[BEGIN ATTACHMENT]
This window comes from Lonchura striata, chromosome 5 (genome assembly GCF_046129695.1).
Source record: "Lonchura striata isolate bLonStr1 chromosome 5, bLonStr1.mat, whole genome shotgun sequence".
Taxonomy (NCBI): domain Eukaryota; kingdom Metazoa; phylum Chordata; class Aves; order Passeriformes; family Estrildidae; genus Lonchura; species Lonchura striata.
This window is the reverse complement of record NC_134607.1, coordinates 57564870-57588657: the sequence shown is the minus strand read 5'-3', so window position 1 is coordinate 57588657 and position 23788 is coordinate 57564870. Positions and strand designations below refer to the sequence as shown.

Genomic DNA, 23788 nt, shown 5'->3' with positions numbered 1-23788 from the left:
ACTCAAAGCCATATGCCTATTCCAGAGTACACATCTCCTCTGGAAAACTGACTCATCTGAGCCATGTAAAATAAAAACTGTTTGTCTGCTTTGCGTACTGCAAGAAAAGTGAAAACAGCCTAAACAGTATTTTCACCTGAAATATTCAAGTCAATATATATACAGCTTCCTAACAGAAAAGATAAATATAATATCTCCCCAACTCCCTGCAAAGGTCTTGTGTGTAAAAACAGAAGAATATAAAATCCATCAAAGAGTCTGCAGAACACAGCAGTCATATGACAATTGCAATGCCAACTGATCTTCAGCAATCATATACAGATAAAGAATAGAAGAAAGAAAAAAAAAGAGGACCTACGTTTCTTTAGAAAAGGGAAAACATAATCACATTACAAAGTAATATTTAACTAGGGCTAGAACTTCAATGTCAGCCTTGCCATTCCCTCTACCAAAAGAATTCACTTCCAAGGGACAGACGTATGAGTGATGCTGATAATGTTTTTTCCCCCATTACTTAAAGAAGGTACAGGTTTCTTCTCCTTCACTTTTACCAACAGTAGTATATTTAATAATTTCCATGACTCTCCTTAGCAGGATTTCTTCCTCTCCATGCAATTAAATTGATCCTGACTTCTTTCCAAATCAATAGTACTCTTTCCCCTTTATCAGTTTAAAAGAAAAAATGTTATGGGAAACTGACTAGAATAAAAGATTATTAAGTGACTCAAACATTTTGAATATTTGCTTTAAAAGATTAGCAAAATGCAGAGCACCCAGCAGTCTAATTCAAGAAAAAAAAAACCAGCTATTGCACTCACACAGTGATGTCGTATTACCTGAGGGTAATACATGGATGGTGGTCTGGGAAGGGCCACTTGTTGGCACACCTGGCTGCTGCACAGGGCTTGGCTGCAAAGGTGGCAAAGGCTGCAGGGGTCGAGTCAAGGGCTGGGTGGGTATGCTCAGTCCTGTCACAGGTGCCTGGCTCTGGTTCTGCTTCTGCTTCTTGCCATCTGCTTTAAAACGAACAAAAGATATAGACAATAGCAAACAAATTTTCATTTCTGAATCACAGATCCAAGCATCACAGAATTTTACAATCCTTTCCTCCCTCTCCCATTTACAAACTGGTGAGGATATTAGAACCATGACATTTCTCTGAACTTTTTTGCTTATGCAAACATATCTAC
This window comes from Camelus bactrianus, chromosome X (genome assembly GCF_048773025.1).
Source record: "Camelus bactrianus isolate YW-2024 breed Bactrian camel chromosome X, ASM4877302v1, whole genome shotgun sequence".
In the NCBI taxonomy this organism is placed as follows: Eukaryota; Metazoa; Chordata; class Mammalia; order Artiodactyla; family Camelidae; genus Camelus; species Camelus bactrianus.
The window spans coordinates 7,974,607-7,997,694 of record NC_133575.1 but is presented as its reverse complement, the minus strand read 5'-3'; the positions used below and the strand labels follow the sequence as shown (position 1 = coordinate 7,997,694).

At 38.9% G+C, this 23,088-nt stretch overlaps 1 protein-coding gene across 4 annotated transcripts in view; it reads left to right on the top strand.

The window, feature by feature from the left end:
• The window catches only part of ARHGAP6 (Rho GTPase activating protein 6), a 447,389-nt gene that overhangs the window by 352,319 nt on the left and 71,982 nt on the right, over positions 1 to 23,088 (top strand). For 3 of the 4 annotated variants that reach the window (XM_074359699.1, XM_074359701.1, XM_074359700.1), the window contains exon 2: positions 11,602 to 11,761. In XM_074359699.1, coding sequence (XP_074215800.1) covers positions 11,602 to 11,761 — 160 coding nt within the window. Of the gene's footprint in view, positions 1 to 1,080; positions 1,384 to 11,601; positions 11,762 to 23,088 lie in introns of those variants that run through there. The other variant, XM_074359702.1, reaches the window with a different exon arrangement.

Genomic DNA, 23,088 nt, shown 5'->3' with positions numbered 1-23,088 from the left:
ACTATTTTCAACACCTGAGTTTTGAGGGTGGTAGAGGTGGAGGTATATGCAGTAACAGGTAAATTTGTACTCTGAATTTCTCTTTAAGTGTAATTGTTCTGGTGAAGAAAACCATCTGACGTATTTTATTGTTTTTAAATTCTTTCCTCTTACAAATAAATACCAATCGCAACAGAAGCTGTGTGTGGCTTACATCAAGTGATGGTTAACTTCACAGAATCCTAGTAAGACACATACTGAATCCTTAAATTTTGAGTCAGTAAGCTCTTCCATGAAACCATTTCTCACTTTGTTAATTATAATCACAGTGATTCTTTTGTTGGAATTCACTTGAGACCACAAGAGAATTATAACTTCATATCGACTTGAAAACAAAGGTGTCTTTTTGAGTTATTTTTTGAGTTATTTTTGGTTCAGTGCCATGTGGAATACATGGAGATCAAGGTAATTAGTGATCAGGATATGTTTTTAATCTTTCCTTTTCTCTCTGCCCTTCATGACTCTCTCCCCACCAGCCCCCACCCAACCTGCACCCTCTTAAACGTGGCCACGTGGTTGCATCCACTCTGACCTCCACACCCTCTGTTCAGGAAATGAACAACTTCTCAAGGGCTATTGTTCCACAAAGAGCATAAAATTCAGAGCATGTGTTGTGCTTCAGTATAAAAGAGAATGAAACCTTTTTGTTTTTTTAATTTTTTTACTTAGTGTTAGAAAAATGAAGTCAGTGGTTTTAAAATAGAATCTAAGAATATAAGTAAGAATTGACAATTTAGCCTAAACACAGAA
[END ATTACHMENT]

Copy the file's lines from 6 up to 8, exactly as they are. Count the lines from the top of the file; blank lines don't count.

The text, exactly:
ACTCAAAGCCATATGCCTATTCCAGAGTACACATCTCCTCTGGAAAACTGACTCATCTGAGCCATGTAAAATAAAAACTGTTTGTCTGCTTTGCGTACTGCAAGAAAAGTGAAAACAGCCTAAACAGTATTTTCACCTGAAATATTCAAGTCAATATATATACAGCTTCCTAACAGAAAAGATAAATATAATATCTCCCCAACTCCCTGCAAAGGTCTTGTGTGTAAAAACAGAAGAATATAAAATCCATCAAAGAGTCTGCAGAACACAGCAGTCATATGACAATTGCAATGCCAACTGATCTTCAGCAATCATATACAGATAAAGAATAGAAGAAAGAAAAAAAAAGAGGACCTACGTTTCTTTAGAAAAGGGAAAACATAATCACATTACAAAGTAATATTTAACTAGGGCTAGAACTTCAATGTCAGCCTTGCCATTCCCTCTACCAAAAGAATTCACTTCCAAGGGACAGACGTATGAGTGATGCTGATAATGTTTTTTCCCCCATTACTTAAAGAAGGTACAGGTTTCTTCTCCTTCACTTTTACCAACAGTAGTATATTTAATAATTTCCATGACTCTCCTTAGCAGGATTTCTTCCTCTCCATGCAATTAAATTGATCCTGACTTCTTTCCAAATCAATAGTACTCTTTCCCCTTTATCAGTTTAAAAGAAAAAATGTTATGGGAAACTGACTAGAATAAAAGATTATTAAGTGACTCAAACATTTTGAATATTTGCTTTAAAAGATTAGCAAAATGCAGAGCACCCAGCAGTCTAATTCAAGAAAAAAAAAACCAGCTATTGCACTCACACAGTGATGTCGTATTACCTGAGGGTAATACATGGATGGTGGTCTGGGAAGGGCCACTTGTTGGCACACCTGGCTGCTGCACAGGGCTTGGCTGCAAAGGTGGCAAAGGCTGCAGGGGTCGAGTCAAGGGCTGGGTGGGTATGCTCAGTCCTGTCACAGGTGCCTGGCTCTGGTTCTGCTTCTGCTTCTTGCCATCTGCTTTAAAACGAACAAAAGATATAGACAATAGCAAACAAATTTTCATTTCTGAATCACAGATCCAAGCATCACAGAATTTTACAATCCTTTCCTCCCTCTCCCATTTACAAACTGGTGAGGATATTAGAACCATGACATTTCTCTGAACTTTTTTGCTTATGCAAACATATCTAC
This window comes from Camelus bactrianus, chromosome X (genome assembly GCF_048773025.1).
Source record: "Camelus bactrianus isolate YW-2024 breed Bactrian camel chromosome X, ASM4877302v1, whole genome shotgun sequence".